(UPDATED COVERAGE, MAY 8) In a move that might avoid bankruptcy, Monterey, Calif.-based Salyer American Fresh Foods is in the hands of a court-appointed receiver, who will decide the future of the company.The company faces massive debt.

Salyer American battles to avoid bankruptcy

Steve Franson, professional receiver from Fresno, Calif., who has experience with distressed agriculture companies, effectively took over the reins of the company May 6. Over the next two weeks, he will analyze Salyer American’s books and decide the viability of the vegetable marketer, according to a source familiar with the proceedings.

Franson said he arrived at Salyer American’s offices on May 7, but he couldn’t discuss the details of his work.

“I will confirm I have been appointed receiver at this point in time,” Franson said. “It doesn’t serve the estate at this point for me to go into a lengthy discussion.”

Franson said he has “a lot of due diligence” and work ahead of him before he knows any specific information about Salyer American’s financial situation.


On April 29, three creditors filed a lawsuit against Salyer American, claiming $35 million in unpaid loans, the same week the company told its growers to stop planting. SK Foods Group, Monterey, Salyer American’s parent company, is not named in the lawsuit.

Donald Putterman, attorney for Salyer American, wouldn’t address specifics of the lawsuit on May 6, but said Salyer American did not oppose a court-appointed receiver. Putterman said that avenue allows the company to sort through its financial problems and avoid bankruptcy.

“What I can say right now is that we don’t have the financing and we have to have a receiver,” Putterman said.

Economy not to blame

Eric Schwartz, president of Monterey-based Salyer American and chief operating officer of SK Foods, said he gave his 30-day notice to the company at the end of April but was asked to leave early for unknown reasons.

Salyer American battles to avoid bankruptcy


After his departure, Lisa Crist, executive vice president of administration, assumed his responsibilities, Schwartz said, which are now being handled by Franson.

Salyer American’s financial state deteriorated rapidly in April, Schwartz said, in stark contrast to the profit it earned earlier in the year. Schwartz said he joined the company as part of a turnaround effort at Salyer American, bringing in new managers and a new business model.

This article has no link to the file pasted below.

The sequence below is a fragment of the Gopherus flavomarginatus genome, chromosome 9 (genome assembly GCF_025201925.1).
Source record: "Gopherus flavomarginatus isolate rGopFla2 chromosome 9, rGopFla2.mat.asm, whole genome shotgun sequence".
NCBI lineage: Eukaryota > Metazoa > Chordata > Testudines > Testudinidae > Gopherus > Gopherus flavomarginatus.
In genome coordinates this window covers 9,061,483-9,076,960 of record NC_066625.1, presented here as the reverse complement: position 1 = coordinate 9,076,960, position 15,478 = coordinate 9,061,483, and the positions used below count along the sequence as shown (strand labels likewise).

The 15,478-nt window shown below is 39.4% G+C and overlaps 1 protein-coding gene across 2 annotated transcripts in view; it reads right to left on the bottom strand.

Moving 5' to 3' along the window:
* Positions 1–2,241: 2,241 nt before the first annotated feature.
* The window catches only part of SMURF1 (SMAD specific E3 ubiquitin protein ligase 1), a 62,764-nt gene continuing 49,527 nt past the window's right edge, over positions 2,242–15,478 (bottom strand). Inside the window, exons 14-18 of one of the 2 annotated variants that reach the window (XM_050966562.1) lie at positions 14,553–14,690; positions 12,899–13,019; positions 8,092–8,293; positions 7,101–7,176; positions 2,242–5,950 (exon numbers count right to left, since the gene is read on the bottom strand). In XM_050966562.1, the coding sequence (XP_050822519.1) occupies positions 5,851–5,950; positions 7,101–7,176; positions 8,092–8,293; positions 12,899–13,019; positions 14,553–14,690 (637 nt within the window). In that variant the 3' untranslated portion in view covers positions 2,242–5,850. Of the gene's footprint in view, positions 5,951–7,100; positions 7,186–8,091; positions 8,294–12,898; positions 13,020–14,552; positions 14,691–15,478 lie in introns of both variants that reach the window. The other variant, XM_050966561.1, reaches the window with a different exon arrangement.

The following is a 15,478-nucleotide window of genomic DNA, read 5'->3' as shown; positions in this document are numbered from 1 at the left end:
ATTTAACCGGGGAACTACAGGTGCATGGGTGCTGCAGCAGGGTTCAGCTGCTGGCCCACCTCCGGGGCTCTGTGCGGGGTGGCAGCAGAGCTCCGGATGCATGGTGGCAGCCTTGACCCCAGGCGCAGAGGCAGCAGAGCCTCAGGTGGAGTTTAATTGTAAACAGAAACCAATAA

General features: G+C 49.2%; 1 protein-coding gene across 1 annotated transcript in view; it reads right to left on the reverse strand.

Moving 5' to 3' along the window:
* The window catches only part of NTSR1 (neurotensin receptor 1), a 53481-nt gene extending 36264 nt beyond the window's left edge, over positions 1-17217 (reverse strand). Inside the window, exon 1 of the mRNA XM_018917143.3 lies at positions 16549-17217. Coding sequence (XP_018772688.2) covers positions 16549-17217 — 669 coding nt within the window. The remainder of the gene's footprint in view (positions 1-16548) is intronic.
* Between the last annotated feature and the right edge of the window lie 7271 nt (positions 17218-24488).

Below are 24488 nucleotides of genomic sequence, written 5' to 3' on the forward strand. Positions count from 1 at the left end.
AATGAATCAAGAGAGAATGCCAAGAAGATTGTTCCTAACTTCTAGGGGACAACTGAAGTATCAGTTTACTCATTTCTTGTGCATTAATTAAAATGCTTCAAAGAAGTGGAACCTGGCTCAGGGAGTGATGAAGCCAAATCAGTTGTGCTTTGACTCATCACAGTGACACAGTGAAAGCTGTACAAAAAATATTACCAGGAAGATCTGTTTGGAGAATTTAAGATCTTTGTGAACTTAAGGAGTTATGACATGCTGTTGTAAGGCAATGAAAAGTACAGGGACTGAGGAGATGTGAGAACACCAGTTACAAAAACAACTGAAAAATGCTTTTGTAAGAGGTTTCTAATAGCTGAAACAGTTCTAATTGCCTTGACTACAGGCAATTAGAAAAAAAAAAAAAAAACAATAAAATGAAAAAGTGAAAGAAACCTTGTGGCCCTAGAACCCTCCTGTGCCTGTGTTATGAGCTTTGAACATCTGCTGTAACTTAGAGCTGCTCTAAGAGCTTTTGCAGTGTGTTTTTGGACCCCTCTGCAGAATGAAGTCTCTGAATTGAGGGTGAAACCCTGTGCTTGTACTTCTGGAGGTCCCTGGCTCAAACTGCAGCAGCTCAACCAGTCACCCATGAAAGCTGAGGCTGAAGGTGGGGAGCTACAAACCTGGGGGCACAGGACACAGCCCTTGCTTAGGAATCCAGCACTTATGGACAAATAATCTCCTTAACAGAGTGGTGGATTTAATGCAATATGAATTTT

Leaving was difficult, Schwartz said, but the environment at the company wasn’t “healthy for me professionally” and he made his decision quickly as the financial problems deepened.

Schwartz said he doesn’t know where the money went or what it was used for because owner Scott Salyer owns several different companies as part of parent company SK Foods.

Schwartz also said he disagrees with statements Crist made in Salinas-area newspapers about Salyer American’s financial problems relating to the recession and tightening credit marketing nationally.

“I’m not sure what that’s about,” Schwartz said.

For now, Schwartz said he’s still trying to figure out what’s happened in the past couple of weeks and isn’t looking to move to a new company immediately.


“I hope for all (Salyer American employees’) sakes’ things end up OK,” he said.

He joined the companies in April 2008 after resigning as president of Dole Fresh Vegetables Inc., Monterey. He was promoted to chief operations officer at SK Foods in August.

Unpaid loan

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Bank of the West, along with AgStar Financial Services and FCS Financial services, are suing Salyer American for breach of contract stemming from a December 2007 loan.


Salyer American “defaulted under various terms and provisions of the loan documents,” the lenders said in the complaint filed in Monterey County Superior Court.


Susan Davis, attorney for Bank of the West, did not return calls for comment.

According to court documents, Salyer American received a letter April 17 demanding payment on the loan by April 22. When it didn’t receive payment, Bank of the West sent Salyer American a letter of default and continued to seek payment of the loan.

No credit, no crops

Glen Dupree, vice president and chief financial officer of Merrill Farms, Salinas, Calif., a grower for Salyer American, said the company was told April 27 over the phone to stop planting.


Dupree said he was “not real surprised” by what’s happened.


“We have been wondering, as has the whole industry for some time, what’s really going to happen with them,” Dupree said.

Representatives of Soledad, Calif.-based Braga Ranch; Salinas-based Major Farms and Salinas-based Jefferson Farms — former Salyer American growers — declined to comment for this story, pending an outcome of the company’s financial problems.

L&R Crop-JTB Farming Inc., Somerton, Ariz., a Salyer American grower during winter production, did not return calls for comment.

Salyer American, established in 1986, is one of the largest grower-shippers in the Salinas Valley, specializing in leafy greens and colored cauliflower.